2. SOUNDBITE (English): Nelson Mandela, former President of South Africa:
"Why have we failed? What are we going to do? In the end it boils down to one inescapable fact: we have failed to translate our scientific progress into action where it is most needed in the communities of the developing world, the poorest regions of the globe. This is a global injustice which cannot be tolerated. It is a travesty of human rights on a global scale."
3. SOUNDBITE (English): Nelson Mandela, former President of South Africa:
"It is our belief, and we are sure it is shared by most of you in this conference hall, that the single most important step we must now take is to provide access to treatment throughout the developing world (applause)."
4. Mid shot Mandela
5. SOUNDBITE (English): Nelson Mandela, former President of South Africa:
"We need to recognise the leadership of the people of the United States and the President George W Bush, who has driven the US's emergency plan for AIDS relief. The amount of 15 billion dollars that has been authorised over 5 years, is a crucial contribution to the fight against AIDS."
Former South African President Nelson Mandela has called on the international community to do more to fight the global threat of AIDS, especially in the developing world.
Mandela was speaking in Paris' Le Palais des Congres on Monday, at the 2nd International AIDS Society conference on HIV Pathogenesis and Treatment.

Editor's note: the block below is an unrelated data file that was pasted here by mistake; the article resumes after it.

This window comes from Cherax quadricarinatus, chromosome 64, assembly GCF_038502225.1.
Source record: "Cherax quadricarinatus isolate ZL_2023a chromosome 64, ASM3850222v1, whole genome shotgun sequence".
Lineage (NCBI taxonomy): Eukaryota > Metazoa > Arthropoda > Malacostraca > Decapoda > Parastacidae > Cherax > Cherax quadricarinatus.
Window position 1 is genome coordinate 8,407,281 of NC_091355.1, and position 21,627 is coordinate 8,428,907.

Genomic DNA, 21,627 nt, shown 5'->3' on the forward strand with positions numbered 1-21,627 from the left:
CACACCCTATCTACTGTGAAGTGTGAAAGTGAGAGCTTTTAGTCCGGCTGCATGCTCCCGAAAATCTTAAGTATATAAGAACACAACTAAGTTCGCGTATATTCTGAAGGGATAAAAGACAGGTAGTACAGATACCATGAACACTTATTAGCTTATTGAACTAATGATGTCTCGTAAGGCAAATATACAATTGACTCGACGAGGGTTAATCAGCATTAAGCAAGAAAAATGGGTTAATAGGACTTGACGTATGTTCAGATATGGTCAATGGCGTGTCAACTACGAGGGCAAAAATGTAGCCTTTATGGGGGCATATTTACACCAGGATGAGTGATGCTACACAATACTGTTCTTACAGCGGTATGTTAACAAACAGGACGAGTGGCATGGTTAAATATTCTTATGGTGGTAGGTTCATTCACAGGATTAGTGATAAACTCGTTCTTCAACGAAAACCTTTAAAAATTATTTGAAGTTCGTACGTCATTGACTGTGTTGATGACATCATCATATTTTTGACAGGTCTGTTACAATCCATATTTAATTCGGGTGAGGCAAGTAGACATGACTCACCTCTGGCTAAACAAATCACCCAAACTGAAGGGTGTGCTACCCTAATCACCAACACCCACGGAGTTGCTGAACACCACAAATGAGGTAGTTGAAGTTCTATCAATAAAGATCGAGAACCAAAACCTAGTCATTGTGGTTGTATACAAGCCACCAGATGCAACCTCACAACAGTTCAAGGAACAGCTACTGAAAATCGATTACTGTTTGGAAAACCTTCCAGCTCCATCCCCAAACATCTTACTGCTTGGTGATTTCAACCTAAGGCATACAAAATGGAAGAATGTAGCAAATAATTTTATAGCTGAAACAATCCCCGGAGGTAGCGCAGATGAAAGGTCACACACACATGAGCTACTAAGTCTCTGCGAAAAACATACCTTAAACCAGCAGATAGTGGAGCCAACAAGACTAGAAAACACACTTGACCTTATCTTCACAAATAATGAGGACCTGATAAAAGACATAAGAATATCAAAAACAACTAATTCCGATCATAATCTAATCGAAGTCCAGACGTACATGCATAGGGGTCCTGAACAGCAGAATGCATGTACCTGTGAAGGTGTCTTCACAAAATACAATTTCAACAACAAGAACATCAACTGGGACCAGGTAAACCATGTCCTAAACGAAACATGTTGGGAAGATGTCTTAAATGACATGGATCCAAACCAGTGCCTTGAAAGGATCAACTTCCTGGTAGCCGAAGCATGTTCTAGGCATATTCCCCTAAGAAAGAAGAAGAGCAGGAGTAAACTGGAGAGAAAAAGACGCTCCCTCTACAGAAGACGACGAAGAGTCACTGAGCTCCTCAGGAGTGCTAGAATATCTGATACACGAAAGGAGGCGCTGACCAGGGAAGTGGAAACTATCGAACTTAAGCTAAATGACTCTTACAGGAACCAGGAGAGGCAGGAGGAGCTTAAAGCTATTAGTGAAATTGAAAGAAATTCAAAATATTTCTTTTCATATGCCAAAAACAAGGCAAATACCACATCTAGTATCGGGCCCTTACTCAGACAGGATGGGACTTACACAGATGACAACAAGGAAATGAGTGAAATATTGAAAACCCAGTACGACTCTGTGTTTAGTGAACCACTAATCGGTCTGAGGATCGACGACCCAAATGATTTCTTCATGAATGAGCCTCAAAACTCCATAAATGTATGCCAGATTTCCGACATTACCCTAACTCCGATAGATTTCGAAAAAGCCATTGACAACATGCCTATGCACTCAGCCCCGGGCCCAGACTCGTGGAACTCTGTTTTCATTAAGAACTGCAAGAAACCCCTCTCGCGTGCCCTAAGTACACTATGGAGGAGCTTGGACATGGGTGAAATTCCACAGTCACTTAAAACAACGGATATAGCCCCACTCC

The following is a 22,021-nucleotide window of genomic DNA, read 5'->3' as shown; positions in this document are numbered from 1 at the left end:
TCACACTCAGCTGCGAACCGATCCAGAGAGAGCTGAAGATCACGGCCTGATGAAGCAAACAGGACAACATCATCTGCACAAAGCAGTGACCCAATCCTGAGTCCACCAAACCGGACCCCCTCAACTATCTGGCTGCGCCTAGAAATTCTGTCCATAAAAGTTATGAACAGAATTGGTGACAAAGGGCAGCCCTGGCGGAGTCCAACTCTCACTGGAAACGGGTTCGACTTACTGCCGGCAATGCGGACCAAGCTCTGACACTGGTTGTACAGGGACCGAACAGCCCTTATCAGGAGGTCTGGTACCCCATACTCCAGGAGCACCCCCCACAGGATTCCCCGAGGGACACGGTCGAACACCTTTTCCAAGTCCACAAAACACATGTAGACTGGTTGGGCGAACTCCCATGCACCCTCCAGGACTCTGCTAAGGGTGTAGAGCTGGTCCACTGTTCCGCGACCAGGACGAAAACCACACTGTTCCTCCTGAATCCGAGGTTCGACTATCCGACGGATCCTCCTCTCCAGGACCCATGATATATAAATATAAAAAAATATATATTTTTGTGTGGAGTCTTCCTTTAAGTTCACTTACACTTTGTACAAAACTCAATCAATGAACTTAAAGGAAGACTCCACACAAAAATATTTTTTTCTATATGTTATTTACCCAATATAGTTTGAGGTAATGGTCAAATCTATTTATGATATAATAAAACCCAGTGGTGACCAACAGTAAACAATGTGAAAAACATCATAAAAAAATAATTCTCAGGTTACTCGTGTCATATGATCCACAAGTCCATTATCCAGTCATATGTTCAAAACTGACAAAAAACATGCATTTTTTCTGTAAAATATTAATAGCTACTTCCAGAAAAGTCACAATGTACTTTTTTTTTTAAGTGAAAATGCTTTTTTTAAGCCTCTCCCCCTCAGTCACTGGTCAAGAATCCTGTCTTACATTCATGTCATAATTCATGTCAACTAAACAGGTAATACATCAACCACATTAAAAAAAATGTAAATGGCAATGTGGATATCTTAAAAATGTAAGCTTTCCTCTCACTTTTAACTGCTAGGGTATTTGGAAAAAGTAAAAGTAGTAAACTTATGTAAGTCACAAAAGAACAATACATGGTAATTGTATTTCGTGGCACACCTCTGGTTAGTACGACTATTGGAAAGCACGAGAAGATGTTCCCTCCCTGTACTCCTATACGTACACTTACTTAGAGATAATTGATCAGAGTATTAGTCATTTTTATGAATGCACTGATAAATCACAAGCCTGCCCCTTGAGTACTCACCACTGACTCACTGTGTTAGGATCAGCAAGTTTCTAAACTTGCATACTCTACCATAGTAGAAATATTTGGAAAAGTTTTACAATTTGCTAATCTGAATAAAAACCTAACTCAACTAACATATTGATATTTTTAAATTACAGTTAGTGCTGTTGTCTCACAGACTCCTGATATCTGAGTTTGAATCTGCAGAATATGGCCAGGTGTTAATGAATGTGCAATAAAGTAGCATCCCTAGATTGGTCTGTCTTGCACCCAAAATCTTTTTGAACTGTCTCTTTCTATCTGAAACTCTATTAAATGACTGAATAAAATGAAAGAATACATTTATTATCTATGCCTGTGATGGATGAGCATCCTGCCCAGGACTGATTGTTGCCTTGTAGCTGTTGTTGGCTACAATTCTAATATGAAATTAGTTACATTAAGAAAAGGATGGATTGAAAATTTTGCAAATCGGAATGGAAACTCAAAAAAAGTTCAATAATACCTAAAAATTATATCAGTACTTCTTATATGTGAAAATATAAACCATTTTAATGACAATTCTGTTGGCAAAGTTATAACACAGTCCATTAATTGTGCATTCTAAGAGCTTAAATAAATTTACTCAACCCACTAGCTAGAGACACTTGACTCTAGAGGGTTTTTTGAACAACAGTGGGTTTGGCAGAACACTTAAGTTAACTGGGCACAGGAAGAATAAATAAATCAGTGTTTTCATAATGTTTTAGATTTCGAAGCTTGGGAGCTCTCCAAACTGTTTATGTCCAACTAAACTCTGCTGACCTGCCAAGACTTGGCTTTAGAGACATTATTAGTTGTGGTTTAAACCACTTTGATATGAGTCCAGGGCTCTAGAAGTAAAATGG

The scientific programme of the conference is planned to provide new insights into HIV disease that can lead to new research directions, help speed research and move advances into clinical practice.
Another important goal is to present the latest HIV science and its practical applications for public and individual health in the context of where the epidemic will be in 2003.
The Former South African President gave an impassioned address, highlighting the lack of anti-viral drugs and AIDS treatment in developing counties and calling it "a travesty of human rights on a global scale."
After Mandela spoke, conference delegates were barracked by protesters angry at what they see as double standards by some governments, including South Africa, in their approach to combatting AIDS.